In Société Des Produits Nestlé S.A. v Cadbury UK Ltd  EWHC 2637, the High Court of England and Wales has dismissed attempts by Nestlé to prevent the registration by Cadbury of the colour purple for various forms of milk chocolate.
This case concerned a 2004 United Kingdom trade mark application by the owner of the Cadbury brand of chocolate, Cadbury UK Limited (Cadbury). Cadbury applied for a trade mark to protect its use of the colour purple on its chocolate products. Initially rejected by the UK trade mark registry, Cadbury filed evidence that the mark applied for, which was described as the colour purple (Pantone 2685C), had acquired distinctiveness through use. This evidence was accepted in respect of “Chocolate in bar and tablet form; chocolate for eating; drinking chocolate; preparations for making drinking chocolate” and the trade mark published on 30 May 2008. In August 2008, Société des Produits Nestlé (Nestlé) opposed the trade mark application. This opposition was rejected by the registry, leading Nestlé to appeal to the High Court.
The main part of Nestlé’s appeal centred on whether the mark as applied for was a sign capable of being represented graphically. Nestlé argued that this was not the case and, accordingly, the mark should not be registered. His Honour Judge Birss QC began by setting out the relevant sections of the Trade Marks Act 1994 and considering the relevant case law. In particular, he noted Sieckmann (C-273/00), in which the Court of Justice of the European Union set out the criteria for when a mark can be said to be capable of being represented graphically, and Libertel (C- 104/01), which applied the Sieckmann criteria to the question of whether a colour could be registered as a trade mark. The Sieckmann criteria can be summarised as a need for a description to be clear, precise, self contained, easily accessible, intelligible and objective.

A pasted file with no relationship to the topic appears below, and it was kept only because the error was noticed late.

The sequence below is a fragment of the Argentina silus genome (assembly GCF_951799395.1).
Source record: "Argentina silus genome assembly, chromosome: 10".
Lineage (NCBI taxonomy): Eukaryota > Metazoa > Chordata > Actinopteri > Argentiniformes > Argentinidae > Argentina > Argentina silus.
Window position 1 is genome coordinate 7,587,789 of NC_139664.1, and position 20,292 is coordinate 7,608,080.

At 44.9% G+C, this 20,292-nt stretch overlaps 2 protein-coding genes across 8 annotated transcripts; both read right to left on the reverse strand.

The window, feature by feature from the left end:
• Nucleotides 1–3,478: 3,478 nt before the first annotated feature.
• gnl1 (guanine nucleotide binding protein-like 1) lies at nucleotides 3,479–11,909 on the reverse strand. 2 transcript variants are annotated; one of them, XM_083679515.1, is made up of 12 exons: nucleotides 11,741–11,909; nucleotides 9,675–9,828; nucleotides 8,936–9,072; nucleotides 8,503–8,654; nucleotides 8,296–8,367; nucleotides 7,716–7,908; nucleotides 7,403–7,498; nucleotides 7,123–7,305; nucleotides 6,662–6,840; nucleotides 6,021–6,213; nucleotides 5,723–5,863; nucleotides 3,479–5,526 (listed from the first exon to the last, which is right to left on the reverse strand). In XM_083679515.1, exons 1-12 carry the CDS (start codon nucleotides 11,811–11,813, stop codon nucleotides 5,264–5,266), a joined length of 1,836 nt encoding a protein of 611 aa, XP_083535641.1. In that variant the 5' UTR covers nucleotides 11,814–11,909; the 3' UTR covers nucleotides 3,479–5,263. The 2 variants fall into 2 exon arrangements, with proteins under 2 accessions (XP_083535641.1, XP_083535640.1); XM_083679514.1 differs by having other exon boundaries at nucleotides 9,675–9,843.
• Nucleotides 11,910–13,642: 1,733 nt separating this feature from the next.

Nestlé’s argument focused on the fact that, in the description of the trade mark, Cadbury had described the colour as “being applied to the whole visible surface, or being the predominant colour applied to the whole visible surface”. Nestlé reasoned that this made the mark subjective, and thus fell foul of the Sieckmann criteria, in particular that the description of the mark be objective. The judge disagreed, concluding that this language did not introduce any vagueness into the description of the mark. Accordingly, Nestlé’s appeal was dismissed.
The registration of colour marks per se raises a number of concerns. Granting a monopoly of this sort can give one player in a market a significant competitive advantage and so should not be done lightly. The registrar’s approach reflects these concerns, requiring Cadbury to prove it had acquired distinctiveness in the mark and then limiting its specification accordingly. Cadbury had applied originally for a much wider specification.
The use of Pantone numbers to describe the mark in such a way that satisfies the Sieckmann criteria is now well established. Particularly in the light of the recent ruling of the CJEU in IP Translator, however, parties would be well advised to exercise caution when introducing into either the description or specification of a mark language that could be construed as uncertain or ambiguous.